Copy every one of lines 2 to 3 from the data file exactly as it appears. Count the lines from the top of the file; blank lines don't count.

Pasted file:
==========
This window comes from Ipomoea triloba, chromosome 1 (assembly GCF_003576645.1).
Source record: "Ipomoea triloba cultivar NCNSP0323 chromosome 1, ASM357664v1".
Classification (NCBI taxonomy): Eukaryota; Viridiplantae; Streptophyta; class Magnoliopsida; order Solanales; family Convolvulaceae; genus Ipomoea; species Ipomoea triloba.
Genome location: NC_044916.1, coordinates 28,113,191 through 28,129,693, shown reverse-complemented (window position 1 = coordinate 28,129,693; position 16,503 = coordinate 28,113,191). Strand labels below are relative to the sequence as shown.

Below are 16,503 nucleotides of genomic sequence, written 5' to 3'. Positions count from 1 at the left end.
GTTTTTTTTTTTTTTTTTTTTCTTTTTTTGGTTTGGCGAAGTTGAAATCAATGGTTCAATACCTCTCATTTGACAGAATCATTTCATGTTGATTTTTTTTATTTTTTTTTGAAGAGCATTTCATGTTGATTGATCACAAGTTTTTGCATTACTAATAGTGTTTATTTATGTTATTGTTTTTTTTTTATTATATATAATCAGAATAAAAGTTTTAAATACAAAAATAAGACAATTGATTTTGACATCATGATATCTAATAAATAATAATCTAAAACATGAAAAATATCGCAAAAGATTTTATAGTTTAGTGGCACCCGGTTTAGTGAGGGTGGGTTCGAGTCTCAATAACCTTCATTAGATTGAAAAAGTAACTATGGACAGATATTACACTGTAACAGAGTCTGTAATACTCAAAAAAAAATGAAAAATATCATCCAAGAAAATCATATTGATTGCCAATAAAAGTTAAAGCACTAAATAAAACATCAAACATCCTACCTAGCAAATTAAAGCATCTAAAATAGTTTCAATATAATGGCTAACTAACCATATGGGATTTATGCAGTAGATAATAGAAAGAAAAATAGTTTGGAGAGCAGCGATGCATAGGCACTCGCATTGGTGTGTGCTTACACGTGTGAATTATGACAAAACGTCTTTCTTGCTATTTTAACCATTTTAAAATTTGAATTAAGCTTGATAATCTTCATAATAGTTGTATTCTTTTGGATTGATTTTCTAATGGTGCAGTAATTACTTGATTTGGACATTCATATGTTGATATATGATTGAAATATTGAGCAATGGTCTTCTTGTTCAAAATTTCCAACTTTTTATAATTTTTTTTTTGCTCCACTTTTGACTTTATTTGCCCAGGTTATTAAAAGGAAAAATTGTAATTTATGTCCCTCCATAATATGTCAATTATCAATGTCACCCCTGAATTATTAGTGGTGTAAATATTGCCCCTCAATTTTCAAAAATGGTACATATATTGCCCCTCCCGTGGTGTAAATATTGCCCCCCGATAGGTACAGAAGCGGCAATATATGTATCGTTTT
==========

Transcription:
Source record: "Ipomoea triloba cultivar NCNSP0323 chromosome 1, ASM357664v1".
Classification (NCBI taxonomy): Eukaryota; Viridiplantae; Streptophyta; class Magnoliopsida; order Solanales; family Convolvulaceae; genus Ipomoea; species Ipomoea triloba.